According to the BBC, Climate Change threatens just about everything including the Arctic Fox, a fox no less that has seemingly outwitted scientists and media alike.
We will never know what the little fox gets up to in Canada, as her transmitter stopped working in February, the Polar Institute reports.
Because even though the foxes are clearly adaptable, the climate bogeyman is out to get them;
Whilst we can debate if the fox was making a break for Freedom – probably to get as far away from scientists as possible – these species have lived through far worse in the Little Ice Age, the Medieval Warm Period, the Dark Ages, the Roman Warm Period and far off beyond that into the past beyond reliable records [emphasis added];
Looking at the most recent phylogeny, the Arctic fox diverged from the domesticated dog (Canis lupus familiaris) at approximately 12 MYA. The Arctic fox and the red fox (Vulpes vulpes) diverged approximately 3.17MYA. Additionally, the Arctic fox diverged from its sister group, the kit fox (Vulpes macrotis), at about 0.9MYA.
The origins of the Arctic fox have been described by the “out of Tibet” hypothesis. On the Tibetan Plateau, fossils of the extinct ancestral Arctic fox (Vulpes qiuzhudingi) from the early Pliocene (5.08–3.6 MYA) were found along with many other precursors of modern mammals that evolved during the Pliocene (5.3–2.6 MYA). It is believed that this ancient fox is the ancestor of the modern Arctic fox. Globally, the Pliocene was about 2–3 °C warmer than today, and the Arctic during the summer in the mid-Pliocene was 8 °C warmer. By using stable carbon and oxygen isotope analysis of fossils, researchers claim that the Tibetan Plateau experienced tundra-like conditions during the Pliocene and harbored cold-adapted mammals that later spread to North America and Eurasia during the Pleistocene Epoch (2.6 million-11,700 years ago).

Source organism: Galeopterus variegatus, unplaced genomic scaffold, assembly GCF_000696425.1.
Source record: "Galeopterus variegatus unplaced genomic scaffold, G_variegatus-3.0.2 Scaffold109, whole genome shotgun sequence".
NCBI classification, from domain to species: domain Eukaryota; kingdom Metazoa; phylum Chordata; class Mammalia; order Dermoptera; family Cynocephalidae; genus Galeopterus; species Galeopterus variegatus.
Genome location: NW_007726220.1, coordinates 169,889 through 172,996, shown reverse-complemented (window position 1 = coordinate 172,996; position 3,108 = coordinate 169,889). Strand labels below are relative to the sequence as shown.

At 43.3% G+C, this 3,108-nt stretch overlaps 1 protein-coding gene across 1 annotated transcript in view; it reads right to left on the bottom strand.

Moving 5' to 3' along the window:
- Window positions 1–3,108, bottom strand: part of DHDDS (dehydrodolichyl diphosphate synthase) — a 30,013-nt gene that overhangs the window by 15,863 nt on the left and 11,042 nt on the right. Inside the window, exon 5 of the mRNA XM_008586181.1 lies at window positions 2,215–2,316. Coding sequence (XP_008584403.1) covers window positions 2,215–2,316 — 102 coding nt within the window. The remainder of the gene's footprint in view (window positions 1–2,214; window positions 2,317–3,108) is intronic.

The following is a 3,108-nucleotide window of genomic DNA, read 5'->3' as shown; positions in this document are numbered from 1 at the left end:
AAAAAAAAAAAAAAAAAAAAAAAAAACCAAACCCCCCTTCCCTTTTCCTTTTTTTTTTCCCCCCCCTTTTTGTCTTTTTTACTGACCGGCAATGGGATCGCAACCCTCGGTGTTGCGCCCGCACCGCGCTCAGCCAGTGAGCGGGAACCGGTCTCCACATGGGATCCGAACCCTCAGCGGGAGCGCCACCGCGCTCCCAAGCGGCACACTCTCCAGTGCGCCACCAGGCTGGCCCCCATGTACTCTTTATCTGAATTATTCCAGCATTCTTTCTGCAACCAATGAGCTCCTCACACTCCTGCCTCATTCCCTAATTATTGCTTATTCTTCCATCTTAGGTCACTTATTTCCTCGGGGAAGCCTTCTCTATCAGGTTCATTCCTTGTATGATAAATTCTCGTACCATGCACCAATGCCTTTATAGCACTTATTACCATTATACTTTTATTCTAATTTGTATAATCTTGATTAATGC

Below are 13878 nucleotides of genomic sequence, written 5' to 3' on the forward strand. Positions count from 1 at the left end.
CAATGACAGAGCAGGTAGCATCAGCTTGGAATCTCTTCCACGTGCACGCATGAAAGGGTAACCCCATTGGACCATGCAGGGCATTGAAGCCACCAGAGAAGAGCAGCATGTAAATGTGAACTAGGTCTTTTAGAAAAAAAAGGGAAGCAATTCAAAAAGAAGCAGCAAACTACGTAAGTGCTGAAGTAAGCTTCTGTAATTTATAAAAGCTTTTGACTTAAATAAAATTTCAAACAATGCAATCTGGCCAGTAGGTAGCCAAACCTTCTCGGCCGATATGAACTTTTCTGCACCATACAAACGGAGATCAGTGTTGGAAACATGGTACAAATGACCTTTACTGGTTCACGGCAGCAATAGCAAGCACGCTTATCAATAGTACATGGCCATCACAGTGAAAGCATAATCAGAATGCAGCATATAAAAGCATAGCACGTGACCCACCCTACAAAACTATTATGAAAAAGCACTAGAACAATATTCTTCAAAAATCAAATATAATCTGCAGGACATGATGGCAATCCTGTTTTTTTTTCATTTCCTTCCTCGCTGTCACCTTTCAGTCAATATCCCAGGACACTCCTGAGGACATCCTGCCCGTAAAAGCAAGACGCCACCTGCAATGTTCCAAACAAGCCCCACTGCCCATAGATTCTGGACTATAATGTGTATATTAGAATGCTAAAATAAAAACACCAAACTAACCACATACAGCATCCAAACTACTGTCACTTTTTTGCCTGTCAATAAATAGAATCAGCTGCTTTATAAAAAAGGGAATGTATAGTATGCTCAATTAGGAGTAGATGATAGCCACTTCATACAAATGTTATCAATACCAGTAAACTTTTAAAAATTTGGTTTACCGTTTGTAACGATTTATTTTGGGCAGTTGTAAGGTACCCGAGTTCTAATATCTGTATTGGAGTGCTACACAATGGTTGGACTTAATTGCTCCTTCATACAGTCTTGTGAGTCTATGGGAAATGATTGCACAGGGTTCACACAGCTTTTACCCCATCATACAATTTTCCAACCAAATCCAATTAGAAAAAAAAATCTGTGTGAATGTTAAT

As long as we don’t hunt them to extinction, we would be foolish to discount ancestoral memory and instinct in these foxes survival.
Researchers at Norway’s Polar Institute fitted the young female with a GPS tracking device and freed her into the wild in late March last year on the east coast of Spitsbergen, the Svalbard archipelago’s main island.
The fox was under a year old when she set off west in search of food, reaching Greenland just 21 days later – a journey of 1,512 km [72km per day!] – before trudging forward on the second leg of her trek.
She was tracked to Canada’s Ellesmere Island, nearly 2,000 km further, just 76 days after leaving Svalbard.you